Boeing said Monday that Qatar Airways ordered up to 50 large cargo planes and committed to buying up to 50 Boeing 737 Max jets, a huge win for the U.S. aircraft maker over European rival Airbus.
The companies did not disclose financial terms. The list price of the planes would total about $27 billion, but airlines routinely get deep discounts.
Boeing swooped in to land the orders shortly after Airbus canceled a Qatar Airways order because of an unusually public and bitter fight over Qatar’s complaints about paint jobs on a different model Airbus jet.
The order for cargo planes was announced during a signing ceremony at the White House that was attended by executives from the airline and Boeing and officials from both governments.
U.S. Commerce Secretary Gina Raimondo touted it as a “deal of historic significance" that will support jobs for American workers.
“It’s a win for our workers, our manufacturers, and our suppliers,” Raimondo said.
Boeing said Qatar Airways will be the first airline to operate the 777-8, a cargo-carrying version of the twin-aisle 777. The airline placed a firm order for 34 planes and took options for 16 more.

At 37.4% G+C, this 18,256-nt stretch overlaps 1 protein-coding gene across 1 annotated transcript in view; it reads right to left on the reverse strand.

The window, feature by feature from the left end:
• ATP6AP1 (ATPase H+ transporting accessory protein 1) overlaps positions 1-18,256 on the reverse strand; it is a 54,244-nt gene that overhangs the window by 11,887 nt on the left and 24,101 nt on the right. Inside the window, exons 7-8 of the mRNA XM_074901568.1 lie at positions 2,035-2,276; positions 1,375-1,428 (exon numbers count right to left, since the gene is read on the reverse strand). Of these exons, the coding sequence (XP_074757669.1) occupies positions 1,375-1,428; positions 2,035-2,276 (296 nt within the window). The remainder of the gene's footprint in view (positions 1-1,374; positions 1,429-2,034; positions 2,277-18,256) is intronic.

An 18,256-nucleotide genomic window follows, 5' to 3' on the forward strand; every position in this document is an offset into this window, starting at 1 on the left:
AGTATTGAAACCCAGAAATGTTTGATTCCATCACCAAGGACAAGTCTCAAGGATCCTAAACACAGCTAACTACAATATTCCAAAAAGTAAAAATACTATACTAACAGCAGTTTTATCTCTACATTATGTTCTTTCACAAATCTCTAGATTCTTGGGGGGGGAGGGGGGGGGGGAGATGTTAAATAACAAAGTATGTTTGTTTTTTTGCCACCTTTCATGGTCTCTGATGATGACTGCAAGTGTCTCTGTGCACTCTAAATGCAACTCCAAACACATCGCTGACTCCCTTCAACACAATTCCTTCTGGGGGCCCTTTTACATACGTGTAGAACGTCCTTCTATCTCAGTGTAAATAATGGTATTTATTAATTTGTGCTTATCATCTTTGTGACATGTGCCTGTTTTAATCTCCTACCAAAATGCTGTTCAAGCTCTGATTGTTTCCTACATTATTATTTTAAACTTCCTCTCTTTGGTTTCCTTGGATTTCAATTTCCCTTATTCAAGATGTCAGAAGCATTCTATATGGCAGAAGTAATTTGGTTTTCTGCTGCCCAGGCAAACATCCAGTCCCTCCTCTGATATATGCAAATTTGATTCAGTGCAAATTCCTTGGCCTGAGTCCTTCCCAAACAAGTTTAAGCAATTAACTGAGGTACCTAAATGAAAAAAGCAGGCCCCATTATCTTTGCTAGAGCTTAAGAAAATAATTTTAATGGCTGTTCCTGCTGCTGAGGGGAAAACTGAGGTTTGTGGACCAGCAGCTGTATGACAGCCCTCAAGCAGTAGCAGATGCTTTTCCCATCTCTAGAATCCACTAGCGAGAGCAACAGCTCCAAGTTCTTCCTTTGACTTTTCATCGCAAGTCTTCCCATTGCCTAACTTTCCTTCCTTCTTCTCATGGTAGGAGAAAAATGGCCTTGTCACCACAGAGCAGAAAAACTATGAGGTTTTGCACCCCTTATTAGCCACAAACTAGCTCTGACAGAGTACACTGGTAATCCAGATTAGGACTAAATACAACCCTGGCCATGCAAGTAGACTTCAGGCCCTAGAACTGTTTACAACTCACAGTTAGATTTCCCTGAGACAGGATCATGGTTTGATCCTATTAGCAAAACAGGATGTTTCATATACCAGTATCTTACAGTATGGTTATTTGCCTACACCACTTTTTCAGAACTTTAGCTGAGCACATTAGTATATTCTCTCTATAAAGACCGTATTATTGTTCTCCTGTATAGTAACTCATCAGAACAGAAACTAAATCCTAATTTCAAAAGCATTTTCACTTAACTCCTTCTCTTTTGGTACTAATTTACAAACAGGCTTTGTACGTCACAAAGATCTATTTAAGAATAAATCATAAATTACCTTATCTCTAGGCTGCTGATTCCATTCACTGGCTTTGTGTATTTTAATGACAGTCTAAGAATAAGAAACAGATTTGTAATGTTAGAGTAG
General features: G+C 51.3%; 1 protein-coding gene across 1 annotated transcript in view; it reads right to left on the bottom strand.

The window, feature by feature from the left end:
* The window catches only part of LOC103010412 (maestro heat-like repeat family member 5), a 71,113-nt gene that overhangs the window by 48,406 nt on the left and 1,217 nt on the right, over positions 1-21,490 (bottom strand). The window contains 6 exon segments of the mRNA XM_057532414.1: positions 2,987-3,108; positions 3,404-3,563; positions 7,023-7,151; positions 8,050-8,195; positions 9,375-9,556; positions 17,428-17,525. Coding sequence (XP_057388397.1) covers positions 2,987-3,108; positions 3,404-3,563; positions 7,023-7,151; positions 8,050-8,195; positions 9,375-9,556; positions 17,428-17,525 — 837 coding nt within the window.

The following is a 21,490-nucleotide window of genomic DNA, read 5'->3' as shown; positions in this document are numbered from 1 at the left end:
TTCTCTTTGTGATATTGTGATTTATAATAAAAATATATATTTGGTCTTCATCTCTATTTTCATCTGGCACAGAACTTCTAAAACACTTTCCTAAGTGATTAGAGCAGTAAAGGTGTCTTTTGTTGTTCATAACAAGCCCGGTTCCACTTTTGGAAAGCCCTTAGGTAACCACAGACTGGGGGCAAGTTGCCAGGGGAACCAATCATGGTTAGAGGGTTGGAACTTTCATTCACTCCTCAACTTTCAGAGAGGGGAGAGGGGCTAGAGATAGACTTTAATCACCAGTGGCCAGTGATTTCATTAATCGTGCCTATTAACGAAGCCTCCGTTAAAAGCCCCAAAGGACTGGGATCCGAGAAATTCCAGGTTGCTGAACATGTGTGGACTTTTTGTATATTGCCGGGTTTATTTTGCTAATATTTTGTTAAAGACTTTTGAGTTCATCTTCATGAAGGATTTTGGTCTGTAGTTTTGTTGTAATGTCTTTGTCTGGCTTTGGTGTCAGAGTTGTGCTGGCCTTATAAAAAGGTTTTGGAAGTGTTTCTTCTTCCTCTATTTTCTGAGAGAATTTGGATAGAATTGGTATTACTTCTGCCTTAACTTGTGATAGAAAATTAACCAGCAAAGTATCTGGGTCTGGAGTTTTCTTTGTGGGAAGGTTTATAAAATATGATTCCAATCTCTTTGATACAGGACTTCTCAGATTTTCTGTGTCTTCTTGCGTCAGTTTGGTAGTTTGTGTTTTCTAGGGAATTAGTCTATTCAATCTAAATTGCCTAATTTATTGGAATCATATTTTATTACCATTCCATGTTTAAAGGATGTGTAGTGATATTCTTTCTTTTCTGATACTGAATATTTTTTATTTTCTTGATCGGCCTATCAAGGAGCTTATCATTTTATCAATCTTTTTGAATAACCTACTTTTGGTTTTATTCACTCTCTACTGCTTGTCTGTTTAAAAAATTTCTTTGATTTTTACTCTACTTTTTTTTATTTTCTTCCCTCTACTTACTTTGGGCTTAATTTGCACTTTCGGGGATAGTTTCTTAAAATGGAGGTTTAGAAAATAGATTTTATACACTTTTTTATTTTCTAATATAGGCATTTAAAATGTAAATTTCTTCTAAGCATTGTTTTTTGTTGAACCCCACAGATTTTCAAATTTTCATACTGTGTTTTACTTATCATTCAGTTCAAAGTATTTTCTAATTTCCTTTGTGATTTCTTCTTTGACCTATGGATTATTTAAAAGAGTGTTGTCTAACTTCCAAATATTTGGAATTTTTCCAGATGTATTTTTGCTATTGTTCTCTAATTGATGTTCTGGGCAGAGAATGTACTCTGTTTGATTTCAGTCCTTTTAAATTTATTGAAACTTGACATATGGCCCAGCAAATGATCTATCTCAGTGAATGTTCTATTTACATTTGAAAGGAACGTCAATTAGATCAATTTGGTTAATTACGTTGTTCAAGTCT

It's the largest order ever for Boeing cargo planes, the Chicago-based company said.
Demand for cargo planes has held up despite — or perhaps because — of the pandemic. The downturn in international travel since early 2020 means there are fewer passenger planes carrying cargo in their bellies. That puts a premium on cargo-only flights.
“Cargo is the only healthy part of the large aircraft market,” said Richard Aboulafia, an analyst with AeroDynamics Advisory in Washington.
Boeing has long dominated the cargo plane market, even as it fell behind Airbus in selling and delivering new passenger jets after all 737 Max jets were grounded in 2019 following two deadly crashes. Many Boeing customers stood by the Max, a single-aisle plane used on shorter and medium-length flights, and Qatar Airways is now giving it another boost.
The state-owned airline signed a memorandum of understanding to order 25 Max 10s, a larger version of previous Max models. Qatar took options for another 25 planes.
The deal with Boeing comes about two weeks after Airbus, in a highly unusual move, terminated a contract with Qatar Airways for 50 A321neo jets. Airbus and the airline have been feuding for months over cracked paint on the fuselages of A350 jets.
The airline said the peeling paint is a safety issue because it exposes copper meshing that protects against lightning strikes. It has grounded 21 A350s and is seeking compensation from Airbus. Europe's aviation regulator has said the issue does not raise safety concerns.